Robotic legs get wheelchair users walking
The Robotic Exoskeleton, a new mobility assist device out of New Zealand, gives paraplegics and others a way to stand, walk, and even climb up and down stairs.
A new pair of robotic legs out of New Zealand lets wheelchair users do the improbable--stand, walk, and even go up and down stairs.
Users transfer themselves from their chair into the Robotic Exoskeleton (Rex) by holding on to Rex's legs. They then strap themselves in and use a hand-controlled joystick and control pad to maneuver the battery-powered on solid, stable surfaces such as those inside the home or workplace. (Rex is not designed for use on slippery or soft surfaces, or in areas containing debris or small objects such as ice, snow, sand, grass, mud, or gravel.)
Hayden Allen suffered a spinal cord injury five years ago during a motorcycle accident and is one of the first people to use Rex. He said walking with the help of the machine for the first time spurred "a hundred million emotions.
"I'll never forget what it was like to see my feet walking under me the first time I used Rex," said Allen, a 6-foot-4-inch mechanic. "People say to me, 'Look up when you're walking,' but I just can't stop staring down at my feet moving."
Aside from the elation of standing; walking (albeit slowly, as you can see from the video below); looking directly into friends' eyes; and reaching tall shelves, Allen says he's experiencing concrete health benefits from spending less time in a seated position. He's getting fewer bladder infections, for example, his muscles and joints feel less stiff, and he's noticed that cuts and bruises heal more quickly.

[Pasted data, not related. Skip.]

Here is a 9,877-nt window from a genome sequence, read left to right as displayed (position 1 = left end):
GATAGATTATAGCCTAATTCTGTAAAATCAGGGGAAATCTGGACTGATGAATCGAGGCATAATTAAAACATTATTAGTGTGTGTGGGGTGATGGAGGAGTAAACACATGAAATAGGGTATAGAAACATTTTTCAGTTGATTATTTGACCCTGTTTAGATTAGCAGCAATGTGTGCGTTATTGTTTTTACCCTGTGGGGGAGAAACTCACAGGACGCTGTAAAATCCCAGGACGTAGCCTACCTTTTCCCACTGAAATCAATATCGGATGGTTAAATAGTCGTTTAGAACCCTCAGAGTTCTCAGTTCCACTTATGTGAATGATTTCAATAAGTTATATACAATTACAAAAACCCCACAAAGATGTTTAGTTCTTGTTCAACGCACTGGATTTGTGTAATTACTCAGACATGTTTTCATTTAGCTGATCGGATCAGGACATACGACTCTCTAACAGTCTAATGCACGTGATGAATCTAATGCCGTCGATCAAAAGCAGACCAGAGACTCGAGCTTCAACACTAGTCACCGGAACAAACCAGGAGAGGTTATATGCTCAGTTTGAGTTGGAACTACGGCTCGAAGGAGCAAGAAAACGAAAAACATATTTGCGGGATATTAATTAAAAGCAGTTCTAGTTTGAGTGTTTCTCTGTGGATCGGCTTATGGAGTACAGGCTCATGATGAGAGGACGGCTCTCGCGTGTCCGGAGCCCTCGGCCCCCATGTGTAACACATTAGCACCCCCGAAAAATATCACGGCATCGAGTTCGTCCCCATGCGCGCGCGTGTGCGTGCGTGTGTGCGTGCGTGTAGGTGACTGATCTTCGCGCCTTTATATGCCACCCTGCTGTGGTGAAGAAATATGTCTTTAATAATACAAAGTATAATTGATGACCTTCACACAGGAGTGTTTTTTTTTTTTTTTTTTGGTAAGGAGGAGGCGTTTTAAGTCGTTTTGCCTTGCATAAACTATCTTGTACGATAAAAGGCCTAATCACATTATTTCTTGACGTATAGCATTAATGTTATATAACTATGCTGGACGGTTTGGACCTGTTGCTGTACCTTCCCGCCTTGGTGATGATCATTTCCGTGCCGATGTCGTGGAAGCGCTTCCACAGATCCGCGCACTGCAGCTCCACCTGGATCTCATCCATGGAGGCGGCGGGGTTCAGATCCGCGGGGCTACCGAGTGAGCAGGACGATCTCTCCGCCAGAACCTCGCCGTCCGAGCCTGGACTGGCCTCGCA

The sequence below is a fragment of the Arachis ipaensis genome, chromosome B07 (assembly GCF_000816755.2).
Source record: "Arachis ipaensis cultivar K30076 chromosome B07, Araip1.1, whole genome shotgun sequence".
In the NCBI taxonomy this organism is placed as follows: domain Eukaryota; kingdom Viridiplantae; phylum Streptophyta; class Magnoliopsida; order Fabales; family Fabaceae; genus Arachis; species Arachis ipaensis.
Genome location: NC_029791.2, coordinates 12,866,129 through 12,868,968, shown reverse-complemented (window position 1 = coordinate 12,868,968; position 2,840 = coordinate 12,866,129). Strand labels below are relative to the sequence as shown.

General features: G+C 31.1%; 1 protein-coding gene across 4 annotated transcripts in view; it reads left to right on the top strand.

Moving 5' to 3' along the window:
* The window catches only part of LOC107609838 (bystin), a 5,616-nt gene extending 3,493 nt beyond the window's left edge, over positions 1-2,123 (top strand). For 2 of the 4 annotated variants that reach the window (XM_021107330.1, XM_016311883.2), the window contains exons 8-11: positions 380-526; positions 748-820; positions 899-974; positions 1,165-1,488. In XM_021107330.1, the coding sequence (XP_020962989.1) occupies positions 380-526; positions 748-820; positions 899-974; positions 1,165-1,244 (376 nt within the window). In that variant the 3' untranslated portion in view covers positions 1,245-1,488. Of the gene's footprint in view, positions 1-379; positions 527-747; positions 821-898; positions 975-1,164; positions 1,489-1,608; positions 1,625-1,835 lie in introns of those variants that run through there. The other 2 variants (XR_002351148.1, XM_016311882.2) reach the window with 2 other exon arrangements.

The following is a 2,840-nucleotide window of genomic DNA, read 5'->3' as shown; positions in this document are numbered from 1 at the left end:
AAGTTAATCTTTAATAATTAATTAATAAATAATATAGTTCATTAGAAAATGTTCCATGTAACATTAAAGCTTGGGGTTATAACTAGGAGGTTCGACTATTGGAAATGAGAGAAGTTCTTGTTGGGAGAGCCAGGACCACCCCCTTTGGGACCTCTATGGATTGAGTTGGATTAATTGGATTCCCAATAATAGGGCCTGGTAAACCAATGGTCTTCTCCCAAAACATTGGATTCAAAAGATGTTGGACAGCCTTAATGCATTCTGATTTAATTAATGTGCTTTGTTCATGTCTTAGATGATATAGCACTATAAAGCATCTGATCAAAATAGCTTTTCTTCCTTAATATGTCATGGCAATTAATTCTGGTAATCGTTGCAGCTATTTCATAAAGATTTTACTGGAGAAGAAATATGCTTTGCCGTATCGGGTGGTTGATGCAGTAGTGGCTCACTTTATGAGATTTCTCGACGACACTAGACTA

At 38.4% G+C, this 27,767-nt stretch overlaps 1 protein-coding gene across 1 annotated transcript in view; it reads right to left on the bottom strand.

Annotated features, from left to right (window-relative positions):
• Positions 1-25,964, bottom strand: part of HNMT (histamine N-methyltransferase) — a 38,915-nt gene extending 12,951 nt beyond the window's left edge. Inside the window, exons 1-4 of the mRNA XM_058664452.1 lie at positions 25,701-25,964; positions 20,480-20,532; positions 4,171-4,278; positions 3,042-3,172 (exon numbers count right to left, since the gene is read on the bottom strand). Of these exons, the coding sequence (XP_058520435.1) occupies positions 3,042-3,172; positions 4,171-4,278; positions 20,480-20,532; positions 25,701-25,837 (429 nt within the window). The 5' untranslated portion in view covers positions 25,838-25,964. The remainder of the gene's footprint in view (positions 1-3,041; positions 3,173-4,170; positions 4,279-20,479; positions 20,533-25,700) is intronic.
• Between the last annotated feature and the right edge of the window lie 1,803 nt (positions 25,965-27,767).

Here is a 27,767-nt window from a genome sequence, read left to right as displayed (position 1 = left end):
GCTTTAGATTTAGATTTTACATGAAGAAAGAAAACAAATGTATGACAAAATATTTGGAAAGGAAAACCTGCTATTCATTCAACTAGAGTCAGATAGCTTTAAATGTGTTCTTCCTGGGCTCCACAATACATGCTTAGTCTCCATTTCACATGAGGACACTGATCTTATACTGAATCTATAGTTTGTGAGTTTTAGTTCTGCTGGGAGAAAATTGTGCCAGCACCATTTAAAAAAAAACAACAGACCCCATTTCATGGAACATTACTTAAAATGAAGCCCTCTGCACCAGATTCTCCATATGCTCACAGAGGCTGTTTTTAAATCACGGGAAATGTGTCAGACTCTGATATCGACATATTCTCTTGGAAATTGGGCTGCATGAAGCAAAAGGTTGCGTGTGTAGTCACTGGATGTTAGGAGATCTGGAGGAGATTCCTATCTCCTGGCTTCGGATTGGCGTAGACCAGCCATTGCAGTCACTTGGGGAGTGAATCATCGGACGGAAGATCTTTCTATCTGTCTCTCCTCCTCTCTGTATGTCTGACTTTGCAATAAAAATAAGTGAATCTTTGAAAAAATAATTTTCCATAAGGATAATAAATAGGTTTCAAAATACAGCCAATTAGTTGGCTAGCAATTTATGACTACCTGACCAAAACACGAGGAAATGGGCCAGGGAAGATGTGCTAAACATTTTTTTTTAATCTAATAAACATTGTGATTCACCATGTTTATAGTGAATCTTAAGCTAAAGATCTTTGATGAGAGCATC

The 84-pound robotic legs were developed by Auckland-based Rex Bionics. Company founders Richard Little and Robert Irving both have mothers who use wheelchairs, so they're familiar with some of the challenges and frustrations those in wheelchairs face.
In addition, more than seven years ago, Irving was diagnosed with multiple sclerosis, an autoimmune disease that attacks the central nervous system and can in some cases lead to paralysis. That's when the pair decided to apply their engineering know-how to developing a standing and walking complement to wheelchairs; they've been working on their invention since.
A lightweight rechargeable battery powers the machine; a full charge typically runs for two hours of active use.
There are some limitations on who can utilize the device. Users need adequate upper body strength and functionality to transfer themselves into the exoskeleton and operate the hand controls. Also, to fit into the chair, customers need to be between 4-foot, 8-inches and 6-foot, 4-inches tall; weigh less than 220 pounds; and have a hip girth of less than 14.9 inches.
Then there's the price--around $150,000. Rex is currently available for purchase and fitting in New Zealand, and is expected to be available in other countries next year.